Amazon to charge gross-receipts tax on New Mexico-bound purchases


New Mexicans shopping on will soon find a state tax added on their bill.

State officials said Monday the online retailer will begin collecting gross receipts tax on purchases shipped to the Land of Enchantment in April, a move that may not thrill shoppers but will likely hearten legislators looking to boost revenue amid an ongoing budget crisis and please small businesses frustrated with competing against internet companies that do not charge New Mexico taxes.

“It will give much needed revenue to the state and it will allow local retailers to compete fairly,” said Simon Brackley, president of the Santa Fe Chamber of Commerce.

Internet retailers generally have not had to collect tax for states in which they do not have a physical presence, such as a warehouse or office.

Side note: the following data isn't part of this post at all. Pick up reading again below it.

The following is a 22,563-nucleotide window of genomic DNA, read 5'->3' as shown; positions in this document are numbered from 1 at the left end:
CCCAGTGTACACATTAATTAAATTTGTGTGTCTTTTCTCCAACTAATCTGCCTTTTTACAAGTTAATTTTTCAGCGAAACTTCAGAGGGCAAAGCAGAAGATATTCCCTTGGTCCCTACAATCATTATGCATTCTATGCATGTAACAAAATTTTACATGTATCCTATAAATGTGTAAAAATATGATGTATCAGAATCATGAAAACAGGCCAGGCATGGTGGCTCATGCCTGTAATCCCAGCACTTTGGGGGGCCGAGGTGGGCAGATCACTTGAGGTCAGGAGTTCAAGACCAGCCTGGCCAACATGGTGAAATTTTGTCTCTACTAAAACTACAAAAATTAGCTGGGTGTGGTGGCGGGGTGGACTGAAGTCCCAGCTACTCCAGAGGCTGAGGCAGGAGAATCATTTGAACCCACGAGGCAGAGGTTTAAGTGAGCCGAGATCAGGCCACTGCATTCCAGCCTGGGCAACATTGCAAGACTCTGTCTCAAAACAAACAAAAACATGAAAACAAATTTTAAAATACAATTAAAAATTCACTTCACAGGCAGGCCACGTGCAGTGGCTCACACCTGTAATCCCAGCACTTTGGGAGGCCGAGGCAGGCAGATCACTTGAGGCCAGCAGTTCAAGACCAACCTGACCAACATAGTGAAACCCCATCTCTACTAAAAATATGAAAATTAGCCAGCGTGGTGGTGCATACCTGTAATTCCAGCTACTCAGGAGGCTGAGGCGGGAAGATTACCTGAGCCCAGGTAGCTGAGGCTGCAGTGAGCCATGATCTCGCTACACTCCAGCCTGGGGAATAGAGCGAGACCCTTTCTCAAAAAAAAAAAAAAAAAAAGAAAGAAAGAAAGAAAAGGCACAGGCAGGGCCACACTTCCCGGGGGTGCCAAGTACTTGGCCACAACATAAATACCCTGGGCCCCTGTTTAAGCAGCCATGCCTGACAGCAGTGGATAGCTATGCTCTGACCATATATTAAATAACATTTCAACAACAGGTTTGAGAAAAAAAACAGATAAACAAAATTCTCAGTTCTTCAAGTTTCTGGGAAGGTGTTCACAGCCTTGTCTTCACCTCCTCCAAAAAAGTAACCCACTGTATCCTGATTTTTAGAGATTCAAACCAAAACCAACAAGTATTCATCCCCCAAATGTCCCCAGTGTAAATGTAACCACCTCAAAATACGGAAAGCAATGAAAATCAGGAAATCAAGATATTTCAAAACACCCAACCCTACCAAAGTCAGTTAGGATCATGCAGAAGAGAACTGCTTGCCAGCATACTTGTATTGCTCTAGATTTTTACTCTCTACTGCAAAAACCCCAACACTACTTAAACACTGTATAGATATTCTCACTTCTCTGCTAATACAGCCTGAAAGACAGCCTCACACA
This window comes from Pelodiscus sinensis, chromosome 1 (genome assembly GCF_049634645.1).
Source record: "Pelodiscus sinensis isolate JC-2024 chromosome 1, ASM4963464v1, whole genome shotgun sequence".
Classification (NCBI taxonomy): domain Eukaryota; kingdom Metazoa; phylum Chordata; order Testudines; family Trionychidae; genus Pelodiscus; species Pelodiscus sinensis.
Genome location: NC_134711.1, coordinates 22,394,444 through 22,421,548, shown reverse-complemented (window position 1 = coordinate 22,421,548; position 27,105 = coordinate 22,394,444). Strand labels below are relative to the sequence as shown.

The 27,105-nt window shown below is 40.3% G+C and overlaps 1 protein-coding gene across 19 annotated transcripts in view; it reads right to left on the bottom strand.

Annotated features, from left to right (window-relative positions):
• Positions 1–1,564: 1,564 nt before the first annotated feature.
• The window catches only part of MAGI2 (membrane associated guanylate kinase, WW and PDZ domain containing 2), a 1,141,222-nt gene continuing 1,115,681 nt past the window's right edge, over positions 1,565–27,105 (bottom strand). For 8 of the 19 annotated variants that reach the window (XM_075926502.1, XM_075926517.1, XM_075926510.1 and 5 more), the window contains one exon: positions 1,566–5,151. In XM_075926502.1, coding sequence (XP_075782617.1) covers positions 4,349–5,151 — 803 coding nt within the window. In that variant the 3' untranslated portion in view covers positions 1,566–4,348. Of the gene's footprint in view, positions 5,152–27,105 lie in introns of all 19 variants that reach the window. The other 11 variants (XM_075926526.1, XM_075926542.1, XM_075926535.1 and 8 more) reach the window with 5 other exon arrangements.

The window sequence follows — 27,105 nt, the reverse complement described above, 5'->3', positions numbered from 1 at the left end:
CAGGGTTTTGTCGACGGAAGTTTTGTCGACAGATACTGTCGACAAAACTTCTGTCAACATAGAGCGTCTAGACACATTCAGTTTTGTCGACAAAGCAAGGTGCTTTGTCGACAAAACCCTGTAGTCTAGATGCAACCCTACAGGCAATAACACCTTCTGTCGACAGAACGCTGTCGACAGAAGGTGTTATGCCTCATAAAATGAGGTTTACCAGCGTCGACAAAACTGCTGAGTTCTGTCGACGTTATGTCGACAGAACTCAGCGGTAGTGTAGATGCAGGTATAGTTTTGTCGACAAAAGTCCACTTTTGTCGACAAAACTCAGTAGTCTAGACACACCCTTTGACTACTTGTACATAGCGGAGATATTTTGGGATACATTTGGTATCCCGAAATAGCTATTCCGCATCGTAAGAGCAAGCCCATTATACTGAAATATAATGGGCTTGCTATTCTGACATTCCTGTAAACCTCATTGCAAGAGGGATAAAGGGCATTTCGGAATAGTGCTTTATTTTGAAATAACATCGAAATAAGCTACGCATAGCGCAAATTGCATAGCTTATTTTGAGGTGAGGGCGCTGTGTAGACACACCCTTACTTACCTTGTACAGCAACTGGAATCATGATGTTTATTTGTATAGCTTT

So while a shopper at a supermarket or bookstore in Santa Fe is charged a gross receipts tax of 8.3 percent, a Santa Fean buying the very same merchandise from Amazon is not.

Legislators are mulling a law that would require major internet retailers to charge gross receipts tax on purchases shipped into the state. The proposal has met with bipartisan support and would place New Mexico among a growing number of states seeking tax revenue from the stream of online sales that has consumed a large share of the American retail market.

“The revenues generated by Amazon’s collections will be significant, likely in the tens of millions,” said Ben Cloutier, a spokesman for the New Mexico Taxation and Revenue Department.

That Amazon will charge the tax without the law in place follows a pattern of the company adopting state tax rates independently.

The company already charges sales tax in 41 states the District of Columbia.

The Santa Fe New Mexican is a sister-paper of The Taos News.


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